July 27 2019
It has been almost a year since the last article I wrote on this blog. This year has been one of the busiest I ever had. After last year’s game jam, I decided to try going serious about making games. I asked for a part-time job and planned to make a game that could be sold within a year. This was intended to be a test to see if it would be a viable option to start making games full time. I started to make a survival/management game where the player program drones to provide food to a small group of humans in a contaminated environment. This project started in October and after two months, I was able to do this:
Then, I had to go through some difficult events regarding my family. I paused the project for some months. When I began working on the project again, I spent a few more weeks trying to achieve my initial goal: make a game within a year. However, I started to feel that the project was not going into a direction that would lead to a good game. When I looked back at Paperboy Droid, a game I made for a 60 hours game jam, I felt bad because it seemed a better game than the one I worked on so hard for weeks. From this observation, I tried to understand what happened and to choose what to do about the project and my plans for the future.
The first thing I realized is that I didn’t have (and still don’t have) the skills to finish a fully polished and complete game. I’m far better at prototyping and making small epic games.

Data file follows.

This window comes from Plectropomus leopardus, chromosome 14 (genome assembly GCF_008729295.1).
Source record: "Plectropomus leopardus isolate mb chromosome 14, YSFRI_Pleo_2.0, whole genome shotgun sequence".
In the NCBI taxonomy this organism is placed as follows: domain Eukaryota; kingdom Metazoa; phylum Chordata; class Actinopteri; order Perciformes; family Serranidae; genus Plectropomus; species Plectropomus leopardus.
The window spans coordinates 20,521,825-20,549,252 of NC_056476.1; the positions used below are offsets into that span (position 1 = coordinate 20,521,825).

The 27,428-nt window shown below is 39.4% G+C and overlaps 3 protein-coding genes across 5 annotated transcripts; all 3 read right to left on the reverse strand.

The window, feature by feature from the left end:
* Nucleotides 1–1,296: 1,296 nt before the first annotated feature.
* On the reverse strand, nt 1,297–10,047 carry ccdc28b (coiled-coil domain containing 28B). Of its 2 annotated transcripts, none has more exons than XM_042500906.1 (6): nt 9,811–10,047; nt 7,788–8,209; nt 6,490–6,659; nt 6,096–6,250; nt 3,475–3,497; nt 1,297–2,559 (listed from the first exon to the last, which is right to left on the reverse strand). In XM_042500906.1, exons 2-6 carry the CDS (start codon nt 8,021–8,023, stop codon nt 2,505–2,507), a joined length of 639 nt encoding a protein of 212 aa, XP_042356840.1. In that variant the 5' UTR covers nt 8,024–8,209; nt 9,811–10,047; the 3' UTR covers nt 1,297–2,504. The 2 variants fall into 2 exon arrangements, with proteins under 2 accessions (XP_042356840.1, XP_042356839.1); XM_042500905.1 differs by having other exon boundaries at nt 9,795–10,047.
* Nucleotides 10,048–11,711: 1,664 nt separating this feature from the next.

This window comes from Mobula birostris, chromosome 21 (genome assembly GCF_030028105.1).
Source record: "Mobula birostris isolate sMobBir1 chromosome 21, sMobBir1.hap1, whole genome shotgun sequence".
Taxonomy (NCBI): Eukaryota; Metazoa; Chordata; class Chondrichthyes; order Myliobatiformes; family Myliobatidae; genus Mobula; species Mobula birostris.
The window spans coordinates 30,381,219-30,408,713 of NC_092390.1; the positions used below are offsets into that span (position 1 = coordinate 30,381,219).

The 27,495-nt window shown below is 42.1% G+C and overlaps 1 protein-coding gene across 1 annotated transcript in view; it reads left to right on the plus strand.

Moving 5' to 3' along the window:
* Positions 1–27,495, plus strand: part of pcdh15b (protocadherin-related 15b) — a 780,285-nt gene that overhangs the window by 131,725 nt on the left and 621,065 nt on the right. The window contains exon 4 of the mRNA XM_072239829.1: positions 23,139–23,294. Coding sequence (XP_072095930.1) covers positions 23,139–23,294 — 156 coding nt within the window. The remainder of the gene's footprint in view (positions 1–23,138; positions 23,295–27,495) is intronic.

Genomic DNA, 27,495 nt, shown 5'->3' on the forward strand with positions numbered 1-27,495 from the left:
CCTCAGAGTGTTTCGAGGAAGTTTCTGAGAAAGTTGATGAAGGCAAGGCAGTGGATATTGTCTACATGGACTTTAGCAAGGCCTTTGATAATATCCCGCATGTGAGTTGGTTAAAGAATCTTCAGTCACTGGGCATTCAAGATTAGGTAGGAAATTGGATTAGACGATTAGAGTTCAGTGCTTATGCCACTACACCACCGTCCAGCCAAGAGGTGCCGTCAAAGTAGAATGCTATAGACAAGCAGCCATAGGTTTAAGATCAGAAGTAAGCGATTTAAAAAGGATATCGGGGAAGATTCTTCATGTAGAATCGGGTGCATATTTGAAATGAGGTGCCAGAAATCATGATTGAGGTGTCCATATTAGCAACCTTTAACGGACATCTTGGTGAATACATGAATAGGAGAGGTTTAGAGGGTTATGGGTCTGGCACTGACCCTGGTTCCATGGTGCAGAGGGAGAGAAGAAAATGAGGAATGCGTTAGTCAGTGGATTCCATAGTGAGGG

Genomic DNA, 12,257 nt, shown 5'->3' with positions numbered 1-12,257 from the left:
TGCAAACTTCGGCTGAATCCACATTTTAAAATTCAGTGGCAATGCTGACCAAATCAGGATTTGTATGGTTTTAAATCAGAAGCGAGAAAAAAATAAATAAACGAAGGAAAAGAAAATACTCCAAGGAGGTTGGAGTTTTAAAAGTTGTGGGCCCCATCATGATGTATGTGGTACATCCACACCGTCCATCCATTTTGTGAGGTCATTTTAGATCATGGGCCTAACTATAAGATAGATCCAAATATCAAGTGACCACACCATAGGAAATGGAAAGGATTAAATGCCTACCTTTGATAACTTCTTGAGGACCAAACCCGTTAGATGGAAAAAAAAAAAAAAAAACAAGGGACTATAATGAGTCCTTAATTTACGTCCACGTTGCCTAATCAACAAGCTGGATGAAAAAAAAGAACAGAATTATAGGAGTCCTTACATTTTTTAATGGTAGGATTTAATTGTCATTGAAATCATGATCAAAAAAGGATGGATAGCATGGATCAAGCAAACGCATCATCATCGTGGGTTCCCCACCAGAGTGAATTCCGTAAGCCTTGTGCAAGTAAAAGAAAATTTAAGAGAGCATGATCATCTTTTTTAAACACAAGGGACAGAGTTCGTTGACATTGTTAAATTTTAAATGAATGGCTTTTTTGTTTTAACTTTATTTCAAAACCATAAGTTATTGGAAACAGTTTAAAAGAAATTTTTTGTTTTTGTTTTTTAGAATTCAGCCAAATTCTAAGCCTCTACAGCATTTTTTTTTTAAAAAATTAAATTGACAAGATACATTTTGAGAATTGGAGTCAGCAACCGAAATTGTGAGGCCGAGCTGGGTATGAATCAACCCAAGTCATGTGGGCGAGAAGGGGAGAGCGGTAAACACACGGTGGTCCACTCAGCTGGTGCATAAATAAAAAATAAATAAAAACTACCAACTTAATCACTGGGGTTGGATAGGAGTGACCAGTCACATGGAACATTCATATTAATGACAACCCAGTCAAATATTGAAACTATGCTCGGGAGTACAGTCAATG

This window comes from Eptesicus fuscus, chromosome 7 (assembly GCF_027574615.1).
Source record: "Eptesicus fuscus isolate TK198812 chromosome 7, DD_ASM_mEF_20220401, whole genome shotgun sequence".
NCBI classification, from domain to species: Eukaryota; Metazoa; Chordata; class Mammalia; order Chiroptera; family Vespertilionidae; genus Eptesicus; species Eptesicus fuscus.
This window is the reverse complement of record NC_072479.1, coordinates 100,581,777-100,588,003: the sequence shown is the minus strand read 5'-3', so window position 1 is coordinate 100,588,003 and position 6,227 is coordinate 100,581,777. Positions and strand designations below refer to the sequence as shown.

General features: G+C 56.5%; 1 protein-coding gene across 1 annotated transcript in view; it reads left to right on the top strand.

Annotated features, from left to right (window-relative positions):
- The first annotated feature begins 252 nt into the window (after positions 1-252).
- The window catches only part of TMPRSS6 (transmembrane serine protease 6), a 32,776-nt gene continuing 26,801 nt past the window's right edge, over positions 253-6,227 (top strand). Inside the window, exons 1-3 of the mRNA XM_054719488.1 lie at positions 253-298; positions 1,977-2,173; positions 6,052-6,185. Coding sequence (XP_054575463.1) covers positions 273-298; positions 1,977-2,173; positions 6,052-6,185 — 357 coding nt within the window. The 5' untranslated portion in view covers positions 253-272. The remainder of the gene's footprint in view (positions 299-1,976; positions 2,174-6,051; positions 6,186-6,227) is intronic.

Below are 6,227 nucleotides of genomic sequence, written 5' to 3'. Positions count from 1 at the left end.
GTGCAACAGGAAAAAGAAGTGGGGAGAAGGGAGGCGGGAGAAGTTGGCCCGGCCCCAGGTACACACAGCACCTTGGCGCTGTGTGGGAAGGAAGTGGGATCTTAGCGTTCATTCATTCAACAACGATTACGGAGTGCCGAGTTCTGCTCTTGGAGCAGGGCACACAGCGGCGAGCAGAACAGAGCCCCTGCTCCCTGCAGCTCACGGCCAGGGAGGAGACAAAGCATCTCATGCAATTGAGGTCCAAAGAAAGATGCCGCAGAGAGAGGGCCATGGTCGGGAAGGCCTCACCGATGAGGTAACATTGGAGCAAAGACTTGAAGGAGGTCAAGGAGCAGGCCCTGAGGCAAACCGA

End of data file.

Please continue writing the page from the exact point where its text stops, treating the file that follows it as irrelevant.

The second lesson is that I didn’t follow a good development pattern for such a big game project. I spend too much time on making decent assets and maintaining good code quality. Instead, I should have prototyped a smaller game with only core features and fake assets. I did this mistake because I wanted to show my game early in the process and I was scared to be misjudged if the quality was not good enough. I also had the pressure of having only 1 year to finish the game (after one year I would need revenues) and I wanted to make a game wide enough so it could generate revenues and make me proud of it. It made me think I had to avoid rework and focus on what could be shipped in the final game. Now, I know I would have invested my time wisely by focusing on what matters most: core gameplay features to assert that the game idea is viable.
So, what’s next? There has been a lot of changes in my life lately. I figured out that my job was not as exciting as it was before. Moreover, this situation lasted for over a year and it was impacting my whole life in a bad way. Fortunately, I received a very exciting job offer just at the right time. More fortunately, I seize this opportunity. Now, I’ve worked there for one month. It will be a fulltime job, but it gives me a lot of energy so I will continue to work on personal projects, without pressure, and without any other objective than excitement and fulfillment.